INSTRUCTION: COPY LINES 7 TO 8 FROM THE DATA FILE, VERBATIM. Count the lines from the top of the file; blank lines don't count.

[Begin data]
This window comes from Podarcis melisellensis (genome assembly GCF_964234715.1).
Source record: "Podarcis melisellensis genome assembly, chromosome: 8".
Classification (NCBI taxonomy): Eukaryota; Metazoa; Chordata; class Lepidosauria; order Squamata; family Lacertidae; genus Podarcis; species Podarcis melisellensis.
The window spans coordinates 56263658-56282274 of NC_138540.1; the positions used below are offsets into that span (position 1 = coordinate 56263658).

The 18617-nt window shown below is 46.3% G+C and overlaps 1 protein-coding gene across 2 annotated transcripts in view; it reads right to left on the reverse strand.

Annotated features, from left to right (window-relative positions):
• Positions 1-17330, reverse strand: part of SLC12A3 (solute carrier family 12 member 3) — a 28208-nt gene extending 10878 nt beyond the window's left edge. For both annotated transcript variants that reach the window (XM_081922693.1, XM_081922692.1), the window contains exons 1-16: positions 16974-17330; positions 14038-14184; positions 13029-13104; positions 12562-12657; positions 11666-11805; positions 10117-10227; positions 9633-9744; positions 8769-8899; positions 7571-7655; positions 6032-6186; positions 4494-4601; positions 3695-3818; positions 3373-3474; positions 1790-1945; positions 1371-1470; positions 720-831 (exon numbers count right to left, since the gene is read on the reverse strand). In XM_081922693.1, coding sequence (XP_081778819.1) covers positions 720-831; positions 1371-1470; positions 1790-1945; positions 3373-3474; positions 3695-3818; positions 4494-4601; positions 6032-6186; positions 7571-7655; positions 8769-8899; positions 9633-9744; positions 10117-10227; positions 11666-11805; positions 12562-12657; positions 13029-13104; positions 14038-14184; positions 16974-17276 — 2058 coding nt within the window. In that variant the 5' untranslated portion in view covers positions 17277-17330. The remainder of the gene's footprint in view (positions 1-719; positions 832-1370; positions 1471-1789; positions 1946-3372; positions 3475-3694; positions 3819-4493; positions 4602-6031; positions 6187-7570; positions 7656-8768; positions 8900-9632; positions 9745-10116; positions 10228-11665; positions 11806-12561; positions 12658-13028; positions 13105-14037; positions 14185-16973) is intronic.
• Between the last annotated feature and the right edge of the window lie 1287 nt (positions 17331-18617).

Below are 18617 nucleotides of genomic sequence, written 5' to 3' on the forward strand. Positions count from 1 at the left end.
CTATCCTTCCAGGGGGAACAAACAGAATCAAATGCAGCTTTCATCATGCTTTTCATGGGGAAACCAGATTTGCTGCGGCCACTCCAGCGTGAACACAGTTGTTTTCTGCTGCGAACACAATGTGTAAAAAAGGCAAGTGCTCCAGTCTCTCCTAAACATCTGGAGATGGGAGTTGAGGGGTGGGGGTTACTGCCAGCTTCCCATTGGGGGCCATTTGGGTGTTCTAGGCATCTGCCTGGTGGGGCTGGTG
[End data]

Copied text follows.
• Positions 1-17330, reverse strand: part of SLC12A3 (solute carrier family 12 member 3) — a 28208-nt gene extending 10878 nt beyond the window's left edge. For both annotated transcript variants that reach the window (XM_081922693.1, XM_081922692.1), the window contains exons 1-16: positions 16974-17330; positions 14038-14184; positions 13029-13104; positions 12562-12657; positions 11666-11805; positions 10117-10227; positions 9633-9744; positions 8769-8899; positions 7571-7655; positions 6032-6186; positions 4494-4601; positions 3695-3818; positions 3373-3474; positions 1790-1945; positions 1371-1470; positions 720-831 (exon numbers count right to left, since the gene is read on the reverse strand). In XM_081922693.1, coding sequence (XP_081778819.1) covers positions 720-831; positions 1371-1470; positions 1790-1945; positions 3373-3474; positions 3695-3818; positions 4494-4601; positions 6032-6186; positions 7571-7655; positions 8769-8899; positions 9633-9744; positions 10117-10227; positions 11666-11805; positions 12562-12657; positions 13029-13104; positions 14038-14184; positions 16974-17276 — 2058 coding nt within the window. In that variant the 5' untranslated portion in view covers positions 17277-17330. The remainder of the gene's footprint in view (positions 1-719; positions 832-1370; positions 1471-1789; positions 1946-3372; positions 3475-3694; positions 3819-4493; positions 4602-6031; positions 6187-7570; positions 7656-8768; positions 8900-9632; positions 9745-10116; positions 10228-11665; positions 11806-12561; positions 12658-13028; positions 13105-14037; positions 14185-16973) is intronic.
• Between the last annotated feature and the right edge of the window lie 1287 nt (positions 17331-18617).